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Mantras For Those Bad Days
By Babette Davis Reeves
 
We all have them: Days that are so unlike what we planned that we wish we could start all over again; days that go so awry that we wonder where did we get off the ride?; days that are so unproductive that we wonder why we ever thought we could do this thing called homeschooling; days when no one recalls anything s/he learned the previous day, much less the previous week or month or year. Our children's lives are on the line, we feel, and we can't even get past the breakfast dishes (and it is already five o'clock in the afternoon).

We all have them. But what do we do with them? Sometimes we call for reinforcements (please bring your kids over; we'll call it "socialization" and "PE"). Sometimes we put the kids to work (you sweep up the fifty pounds of dog food your brother toppled while I capture your lost gerbil; we'll call it "home economics"). Sometimes we go back to bed, literally, with all the kids and all the storybooks and novels we can find and spend the day. At one time or another over the past nine years, I have done all of the above on "one of those days." Yet what works best for me is when I simply pull out one of my "Bad Day Mantras." A mantra is nothing more than a repeated word or phrase, but when I am under the bed trying to entice the Marco Polo of gerbil-dom to come to Mama and I hear something go crash in the kitchen and tiny feet scurrying, I am game for anything that might help. So here are my picks for preserving sanity on those Bad Days on the Homeschooling Front.

One-and-a-half-hours or ten minutes.

This is my shorthand for the amount of time I have read that children spend in constructive, productive time at school. Institutionalized schoolkids get one and a half hours of time "on task" during a school day. They get ten minutes of time one-on-one with a teacher. For this they spend six to seven hours a day confined to one room in one building with the same kids and same adult for 180 days out of a year. One-and-a-half hours or ten minutes -- even on the very worst of days, I never doubt that I can do at least that well. I know that I can usually do better.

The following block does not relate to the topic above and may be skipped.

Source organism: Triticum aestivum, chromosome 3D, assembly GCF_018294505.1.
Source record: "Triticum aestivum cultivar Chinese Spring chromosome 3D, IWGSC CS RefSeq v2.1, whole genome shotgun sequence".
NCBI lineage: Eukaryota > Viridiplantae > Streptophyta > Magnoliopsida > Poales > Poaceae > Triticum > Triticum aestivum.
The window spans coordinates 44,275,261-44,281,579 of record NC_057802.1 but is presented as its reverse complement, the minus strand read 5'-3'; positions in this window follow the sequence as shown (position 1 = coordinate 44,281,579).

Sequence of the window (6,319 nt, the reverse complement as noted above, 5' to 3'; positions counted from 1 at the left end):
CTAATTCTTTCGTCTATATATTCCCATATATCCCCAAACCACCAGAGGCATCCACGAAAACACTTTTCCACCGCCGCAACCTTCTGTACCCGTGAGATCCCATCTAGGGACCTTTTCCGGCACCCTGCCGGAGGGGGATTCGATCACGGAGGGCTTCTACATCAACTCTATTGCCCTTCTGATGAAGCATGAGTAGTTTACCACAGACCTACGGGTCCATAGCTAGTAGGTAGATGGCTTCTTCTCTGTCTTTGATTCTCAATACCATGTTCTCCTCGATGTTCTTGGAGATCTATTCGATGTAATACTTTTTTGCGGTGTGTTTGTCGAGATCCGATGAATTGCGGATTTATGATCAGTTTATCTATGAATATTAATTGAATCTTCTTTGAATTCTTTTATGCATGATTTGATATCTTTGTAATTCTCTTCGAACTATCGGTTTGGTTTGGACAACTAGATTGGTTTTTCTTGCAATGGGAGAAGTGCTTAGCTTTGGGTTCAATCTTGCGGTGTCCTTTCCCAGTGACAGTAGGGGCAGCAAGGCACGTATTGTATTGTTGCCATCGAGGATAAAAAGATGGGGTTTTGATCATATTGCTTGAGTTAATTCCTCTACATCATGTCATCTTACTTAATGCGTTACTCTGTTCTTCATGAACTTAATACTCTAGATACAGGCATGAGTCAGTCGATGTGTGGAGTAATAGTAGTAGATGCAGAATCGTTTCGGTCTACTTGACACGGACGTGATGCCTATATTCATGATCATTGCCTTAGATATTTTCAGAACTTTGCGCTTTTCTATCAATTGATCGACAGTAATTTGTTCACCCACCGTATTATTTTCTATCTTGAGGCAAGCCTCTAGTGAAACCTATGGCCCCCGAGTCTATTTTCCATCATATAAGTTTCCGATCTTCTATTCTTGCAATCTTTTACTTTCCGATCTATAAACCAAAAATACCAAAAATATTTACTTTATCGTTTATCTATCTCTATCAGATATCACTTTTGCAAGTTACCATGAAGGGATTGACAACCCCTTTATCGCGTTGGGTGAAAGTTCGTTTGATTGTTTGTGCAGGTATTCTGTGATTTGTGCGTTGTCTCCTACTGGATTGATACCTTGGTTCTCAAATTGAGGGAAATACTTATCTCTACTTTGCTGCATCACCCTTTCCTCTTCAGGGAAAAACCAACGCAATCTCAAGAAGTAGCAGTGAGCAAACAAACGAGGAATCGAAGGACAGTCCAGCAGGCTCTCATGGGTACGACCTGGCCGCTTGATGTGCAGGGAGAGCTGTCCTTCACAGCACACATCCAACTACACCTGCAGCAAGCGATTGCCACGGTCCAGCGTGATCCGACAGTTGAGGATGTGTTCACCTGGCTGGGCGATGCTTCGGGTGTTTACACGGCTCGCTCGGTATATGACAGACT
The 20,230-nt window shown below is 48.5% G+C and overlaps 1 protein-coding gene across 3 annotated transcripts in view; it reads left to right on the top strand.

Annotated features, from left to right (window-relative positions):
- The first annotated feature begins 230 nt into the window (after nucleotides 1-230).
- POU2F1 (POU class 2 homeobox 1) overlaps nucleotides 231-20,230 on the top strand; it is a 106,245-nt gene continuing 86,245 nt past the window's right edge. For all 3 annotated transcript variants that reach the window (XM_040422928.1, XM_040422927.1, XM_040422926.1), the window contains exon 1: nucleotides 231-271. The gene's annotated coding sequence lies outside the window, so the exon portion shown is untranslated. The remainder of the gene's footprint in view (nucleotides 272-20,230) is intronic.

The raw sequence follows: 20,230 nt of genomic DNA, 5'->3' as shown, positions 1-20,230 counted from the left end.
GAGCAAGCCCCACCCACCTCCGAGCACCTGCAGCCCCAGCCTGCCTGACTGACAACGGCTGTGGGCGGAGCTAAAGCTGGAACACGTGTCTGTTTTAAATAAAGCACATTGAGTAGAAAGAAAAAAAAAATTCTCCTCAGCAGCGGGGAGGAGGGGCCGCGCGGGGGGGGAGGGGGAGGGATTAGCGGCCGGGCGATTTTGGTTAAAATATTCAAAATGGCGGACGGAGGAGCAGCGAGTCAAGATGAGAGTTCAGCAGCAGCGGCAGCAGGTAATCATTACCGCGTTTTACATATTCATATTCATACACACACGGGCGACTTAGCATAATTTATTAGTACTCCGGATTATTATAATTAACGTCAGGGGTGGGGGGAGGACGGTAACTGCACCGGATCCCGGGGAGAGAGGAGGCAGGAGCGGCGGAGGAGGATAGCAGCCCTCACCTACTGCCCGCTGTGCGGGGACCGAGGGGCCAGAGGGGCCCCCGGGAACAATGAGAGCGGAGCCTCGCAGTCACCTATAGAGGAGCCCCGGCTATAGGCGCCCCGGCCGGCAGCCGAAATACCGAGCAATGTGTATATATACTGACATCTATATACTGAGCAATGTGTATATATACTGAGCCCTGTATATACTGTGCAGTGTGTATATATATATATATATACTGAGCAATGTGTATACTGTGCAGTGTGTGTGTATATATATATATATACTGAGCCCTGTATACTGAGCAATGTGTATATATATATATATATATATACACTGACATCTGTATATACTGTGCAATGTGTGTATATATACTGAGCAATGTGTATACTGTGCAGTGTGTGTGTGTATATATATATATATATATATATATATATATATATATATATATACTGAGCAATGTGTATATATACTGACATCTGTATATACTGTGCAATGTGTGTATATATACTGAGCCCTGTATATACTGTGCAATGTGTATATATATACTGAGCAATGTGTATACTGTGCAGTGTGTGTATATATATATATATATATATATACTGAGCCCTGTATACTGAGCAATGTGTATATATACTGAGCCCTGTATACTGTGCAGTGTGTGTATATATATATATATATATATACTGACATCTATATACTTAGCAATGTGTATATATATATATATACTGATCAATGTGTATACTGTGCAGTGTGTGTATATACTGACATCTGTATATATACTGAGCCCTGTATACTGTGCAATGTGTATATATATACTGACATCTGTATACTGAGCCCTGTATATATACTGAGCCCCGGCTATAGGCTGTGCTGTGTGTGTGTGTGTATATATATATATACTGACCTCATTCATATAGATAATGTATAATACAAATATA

If they can count "Festival of Trees" as a school day . . .

Many of my homeschool years were spent in Georgia. At one time we lived in the metro Atlanta area where one of the children's hospitals had a large fundraiser during the Christmas holidays. Different groups would decorate Christmas trees. There were enough trees to fill a huge convention hall. Ticket sales to see the "Festival of Trees" provided much-needed funds for the hospital in the coming year. One year a friend took me through it and I was appalled: As we entered the hall at about two o'clock in the afternoon, swarms of schoolchildren streamed past us on the way to their busses. I spent the afternoon gazing at the trees and wondering what the educational value of that field trip had been for them. Never did I figure that puzzle out, but ever since, I had another mantra: "If they can count 'Festival of Trees' as a school day, I can count (and I fill in the blank)."

Not every school day is an optimal learning experience.

I must give credit to an occupational therapist friend of mine for this one. She worked in the public schools. I have no doubt she saw it all. She reassured me at the end of one of my Bad Days with these words, "Not every school day is an optimal learning experience." I was utterly convinced she knew whereof she spoke.

This is a "teacher work day."

I do not remember how many years I had homeschooled before I discovered this fact of school life. Institutional teachers do not teach every school day. School districts schedule "teacher work days." These days give a teacher a chance to catch up, prepare, clean up, grade papers, rearrange, and get ready for whatever is coming up next. These days fall on Monday through Friday. All this work is not done after the school day, in the evening, or on the weekend. Some days are days for the teachers, not for the kids. They stay home and play!